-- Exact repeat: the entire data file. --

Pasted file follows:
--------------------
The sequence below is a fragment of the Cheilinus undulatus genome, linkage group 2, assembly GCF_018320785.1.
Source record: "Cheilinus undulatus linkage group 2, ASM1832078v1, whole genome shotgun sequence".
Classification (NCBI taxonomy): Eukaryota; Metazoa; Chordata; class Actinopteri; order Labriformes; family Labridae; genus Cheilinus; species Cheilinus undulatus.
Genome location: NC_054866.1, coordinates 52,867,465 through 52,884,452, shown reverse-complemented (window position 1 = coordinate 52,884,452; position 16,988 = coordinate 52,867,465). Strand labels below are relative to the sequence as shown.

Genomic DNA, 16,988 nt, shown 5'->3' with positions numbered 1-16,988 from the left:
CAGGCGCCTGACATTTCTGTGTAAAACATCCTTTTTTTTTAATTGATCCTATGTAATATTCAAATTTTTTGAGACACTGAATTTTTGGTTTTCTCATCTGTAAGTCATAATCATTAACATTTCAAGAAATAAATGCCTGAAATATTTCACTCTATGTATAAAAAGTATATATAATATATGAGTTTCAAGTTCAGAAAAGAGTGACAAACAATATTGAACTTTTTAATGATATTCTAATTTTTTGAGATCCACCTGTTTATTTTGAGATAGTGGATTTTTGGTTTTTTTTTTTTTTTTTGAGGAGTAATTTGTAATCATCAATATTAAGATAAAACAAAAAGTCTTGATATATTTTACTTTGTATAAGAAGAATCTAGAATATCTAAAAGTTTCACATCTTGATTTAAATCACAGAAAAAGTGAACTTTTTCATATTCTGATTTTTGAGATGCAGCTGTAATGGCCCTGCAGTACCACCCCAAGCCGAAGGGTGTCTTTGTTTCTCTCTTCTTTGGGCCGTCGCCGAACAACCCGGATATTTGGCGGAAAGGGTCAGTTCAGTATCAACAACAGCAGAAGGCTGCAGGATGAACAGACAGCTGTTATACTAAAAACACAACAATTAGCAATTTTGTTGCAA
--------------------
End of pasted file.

The sequence below is a fragment of the Cheilinus undulatus genome, linkage group 2, assembly GCF_018320785.1.
Source record: "Cheilinus undulatus linkage group 2, ASM1832078v1, whole genome shotgun sequence".
Classification (NCBI taxonomy): Eukaryota; Metazoa; Chordata; class Actinopteri; order Labriformes; family Labridae; genus Cheilinus; species Cheilinus undulatus.
Genome location: NC_054866.1, coordinates 52,867,465 through 52,884,452, shown reverse-complemented (window position 1 = coordinate 52,884,452; position 16,988 = coordinate 52,867,465). Strand labels below are relative to the sequence as shown.

Genomic DNA, 16,988 nt, shown 5'->3' with positions numbered 1-16,988 from the left:
CAGGCGCCTGACATTTCTGTGTAAAACATCCTTTTTTTTTAATTGATCCTATGTAATATTCAAATTTTTTGAGACACTGAATTTTTGGTTTTCTCATCTGTAAGTCATAATCATTAACATTTCAAGAAATAAATGCCTGAAATATTTCACTCTATGTATAAAAAGTATATATAATATATGAGTTTCAAGTTCAGAAAAGAGTGACAAACAATATTGAACTTTTTAATGATATTCTAATTTTTTGAGATCCACCTGTTTATTTTGAGATAGTGGATTTTTGGTTTTTTTTTTTTTTTTTGAGGAGTAATTTGTAATCATCAATATTAAGATAAAACAAAAAGTCTTGATATATTTTACTTTGTATAAGAAGAATCTAGAATATCTAAAAGTTTCACATCTTGATTTAAATCACAGAAAAAGTGAACTTTTTCATATTCTGATTTTTGAGATGCAGCTGTAATGGCCCTGCAGTACCACCCCAAGCCGAAGGGTGTCTTTGTTTCTCTCTTCTTTGGGCCGTCGCCGAACAACCCGGATATTTGGCGGAAAGGGTCAGTTCAGTATCAACAACAGCAGAAGGCTGCAGGATGAACAGACAGCTGTTATACTAAAAACACAACAATTAGCAATTTTGTTGCAA